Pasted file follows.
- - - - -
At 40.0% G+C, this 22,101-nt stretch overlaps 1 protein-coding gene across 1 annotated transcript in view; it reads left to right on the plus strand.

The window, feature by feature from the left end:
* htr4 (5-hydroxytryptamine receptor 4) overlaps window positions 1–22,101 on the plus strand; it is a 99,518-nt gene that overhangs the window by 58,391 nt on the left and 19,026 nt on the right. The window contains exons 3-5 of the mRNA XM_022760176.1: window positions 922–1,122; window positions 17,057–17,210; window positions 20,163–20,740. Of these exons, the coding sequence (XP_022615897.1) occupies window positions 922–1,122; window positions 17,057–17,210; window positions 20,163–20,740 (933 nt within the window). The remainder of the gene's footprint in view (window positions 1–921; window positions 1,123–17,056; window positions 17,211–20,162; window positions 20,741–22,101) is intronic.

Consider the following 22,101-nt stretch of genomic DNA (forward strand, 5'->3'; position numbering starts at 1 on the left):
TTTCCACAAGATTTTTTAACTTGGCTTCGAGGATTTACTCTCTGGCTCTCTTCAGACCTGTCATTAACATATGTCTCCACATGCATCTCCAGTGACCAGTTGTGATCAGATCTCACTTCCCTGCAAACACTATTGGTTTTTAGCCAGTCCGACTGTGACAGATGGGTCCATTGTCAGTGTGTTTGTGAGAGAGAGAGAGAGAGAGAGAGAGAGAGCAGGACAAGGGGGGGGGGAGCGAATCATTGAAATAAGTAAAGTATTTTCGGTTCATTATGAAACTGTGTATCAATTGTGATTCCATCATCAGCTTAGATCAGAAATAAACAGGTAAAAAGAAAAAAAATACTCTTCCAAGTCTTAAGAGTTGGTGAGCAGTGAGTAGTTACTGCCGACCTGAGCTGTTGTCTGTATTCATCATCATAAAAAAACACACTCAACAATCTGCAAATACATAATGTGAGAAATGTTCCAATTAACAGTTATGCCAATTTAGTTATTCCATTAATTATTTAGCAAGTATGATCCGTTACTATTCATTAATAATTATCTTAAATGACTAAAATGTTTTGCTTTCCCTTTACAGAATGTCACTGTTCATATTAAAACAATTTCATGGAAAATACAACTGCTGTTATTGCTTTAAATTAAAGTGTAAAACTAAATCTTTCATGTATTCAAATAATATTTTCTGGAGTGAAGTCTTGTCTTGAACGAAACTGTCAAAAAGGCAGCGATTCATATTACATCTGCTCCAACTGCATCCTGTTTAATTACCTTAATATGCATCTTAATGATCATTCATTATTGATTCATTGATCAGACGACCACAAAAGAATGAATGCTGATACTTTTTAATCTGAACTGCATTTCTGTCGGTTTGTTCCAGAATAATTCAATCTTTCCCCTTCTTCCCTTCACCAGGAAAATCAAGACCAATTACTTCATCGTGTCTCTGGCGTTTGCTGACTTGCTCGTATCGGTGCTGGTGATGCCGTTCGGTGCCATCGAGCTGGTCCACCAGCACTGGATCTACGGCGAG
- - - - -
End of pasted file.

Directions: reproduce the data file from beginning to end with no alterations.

At 40.0% G+C, this 22,101-nt stretch overlaps 1 protein-coding gene across 1 annotated transcript in view; it reads left to right on the plus strand.

The window, feature by feature from the left end:
* htr4 (5-hydroxytryptamine receptor 4) overlaps window positions 1–22,101 on the plus strand; it is a 99,518-nt gene that overhangs the window by 58,391 nt on the left and 19,026 nt on the right. The window contains exons 3-5 of the mRNA XM_022760176.1: window positions 922–1,122; window positions 17,057–17,210; window positions 20,163–20,740. Of these exons, the coding sequence (XP_022615897.1) occupies window positions 922–1,122; window positions 17,057–17,210; window positions 20,163–20,740 (933 nt within the window). The remainder of the gene's footprint in view (window positions 1–921; window positions 1,123–17,056; window positions 17,211–20,162; window positions 20,741–22,101) is intronic.

Consider the following 22,101-nt stretch of genomic DNA (forward strand, 5'->3'; position numbering starts at 1 on the left):
TTTCCACAAGATTTTTTAACTTGGCTTCGAGGATTTACTCTCTGGCTCTCTTCAGACCTGTCATTAACATATGTCTCCACATGCATCTCCAGTGACCAGTTGTGATCAGATCTCACTTCCCTGCAAACACTATTGGTTTTTAGCCAGTCCGACTGTGACAGATGGGTCCATTGTCAGTGTGTTTGTGAGAGAGAGAGAGAGAGAGAGAGAGAGAGCAGGACAAGGGGGGGGGGAGCGAATCATTGAAATAAGTAAAGTATTTTCGGTTCATTATGAAACTGTGTATCAATTGTGATTCCATCATCAGCTTAGATCAGAAATAAACAGGTAAAAAGAAAAAAAATACTCTTCCAAGTCTTAAGAGTTGGTGAGCAGTGAGTAGTTACTGCCGACCTGAGCTGTTGTCTGTATTCATCATCATAAAAAAACACACTCAACAATCTGCAAATACATAATGTGAGAAATGTTCCAATTAACAGTTATGCCAATTTAGTTATTCCATTAATTATTTAGCAAGTATGATCCGTTACTATTCATTAATAATTATCTTAAATGACTAAAATGTTTTGCTTTCCCTTTACAGAATGTCACTGTTCATATTAAAACAATTTCATGGAAAATACAACTGCTGTTATTGCTTTAAATTAAAGTGTAAAACTAAATCTTTCATGTATTCAAATAATATTTTCTGGAGTGAAGTCTTGTCTTGAACGAAACTGTCAAAAAGGCAGCGATTCATATTACATCTGCTCCAACTGCATCCTGTTTAATTACCTTAATATGCATCTTAATGATCATTCATTATTGATTCATTGATCAGACGACCACAAAAGAATGAATGCTGATACTTTTTAATCTGAACTGCATTTCTGTCGGTTTGTTCCAGAATAATTCAATCTTTCCCCTTCTTCCCTTCACCAGGAAAATCAAGACCAATTACTTCATCGTGTCTCTGGCGTTTGCTGACTTGCTCGTATCGGTGCTGGTGATGCCGTTCGGTGCCATCGAGCTGGTCCACCAGCACTGGATCTACGGCGAG